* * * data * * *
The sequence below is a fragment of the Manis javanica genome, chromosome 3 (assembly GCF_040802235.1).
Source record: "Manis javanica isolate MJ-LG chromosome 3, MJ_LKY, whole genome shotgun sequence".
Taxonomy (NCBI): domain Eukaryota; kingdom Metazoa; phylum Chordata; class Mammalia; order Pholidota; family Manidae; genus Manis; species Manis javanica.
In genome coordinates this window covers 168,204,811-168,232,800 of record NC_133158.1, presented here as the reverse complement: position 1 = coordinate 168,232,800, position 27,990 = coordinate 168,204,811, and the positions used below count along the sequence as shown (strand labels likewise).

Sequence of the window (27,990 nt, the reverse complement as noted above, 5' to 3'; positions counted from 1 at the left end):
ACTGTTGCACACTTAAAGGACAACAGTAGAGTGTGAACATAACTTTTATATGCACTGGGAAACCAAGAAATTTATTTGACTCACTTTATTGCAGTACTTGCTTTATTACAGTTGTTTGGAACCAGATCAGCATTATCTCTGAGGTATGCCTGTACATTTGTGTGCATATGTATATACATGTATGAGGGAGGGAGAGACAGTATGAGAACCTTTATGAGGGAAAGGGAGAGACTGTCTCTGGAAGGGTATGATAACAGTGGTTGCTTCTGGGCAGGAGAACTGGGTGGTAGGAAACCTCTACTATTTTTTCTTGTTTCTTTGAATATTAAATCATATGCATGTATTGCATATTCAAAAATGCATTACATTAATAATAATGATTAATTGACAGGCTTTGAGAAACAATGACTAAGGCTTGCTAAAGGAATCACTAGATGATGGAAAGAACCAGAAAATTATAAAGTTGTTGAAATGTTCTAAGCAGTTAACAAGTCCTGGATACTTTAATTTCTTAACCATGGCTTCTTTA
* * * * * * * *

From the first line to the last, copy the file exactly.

The sequence below is a fragment of the Manis javanica genome, chromosome 3 (assembly GCF_040802235.1).
Source record: "Manis javanica isolate MJ-LG chromosome 3, MJ_LKY, whole genome shotgun sequence".
Taxonomy (NCBI): domain Eukaryota; kingdom Metazoa; phylum Chordata; class Mammalia; order Pholidota; family Manidae; genus Manis; species Manis javanica.
In genome coordinates this window covers 168,204,811-168,232,800 of record NC_133158.1, presented here as the reverse complement: position 1 = coordinate 168,232,800, position 27,990 = coordinate 168,204,811, and the positions used below count along the sequence as shown (strand labels likewise).

Sequence of the window (27,990 nt, the reverse complement as noted above, 5' to 3'; positions counted from 1 at the left end):
ACTGTTGCACACTTAAAGGACAACAGTAGAGTGTGAACATAACTTTTATATGCACTGGGAAACCAAGAAATTTATTTGACTCACTTTATTGCAGTACTTGCTTTATTACAGTTGTTTGGAACCAGATCAGCATTATCTCTGAGGTATGCCTGTACATTTGTGTGCATATGTATATACATGTATGAGGGAGGGAGAGACAGTATGAGAACCTTTATGAGGGAAAGGGAGAGACTGTCTCTGGAAGGGTATGATAACAGTGGTTGCTTCTGGGCAGGAGAACTGGGTGGTAGGAAACCTCTACTATTTTTTCTTGTTTCTTTGAATATTAAATCATATGCATGTATTGCATATTCAAAAATGCATTACATTAATAATAATGATTAATTGACAGGCTTTGAGAAACAATGACTAAGGCTTGCTAAAGGAATCACTAGATGATGGAAAGAACCAGAAAATTATAAAGTTGTTGAAATGTTCTAAGCAGTTAACAAGTCCTGGATACTTTAATTTCTTAACCATGGCTTCTTTA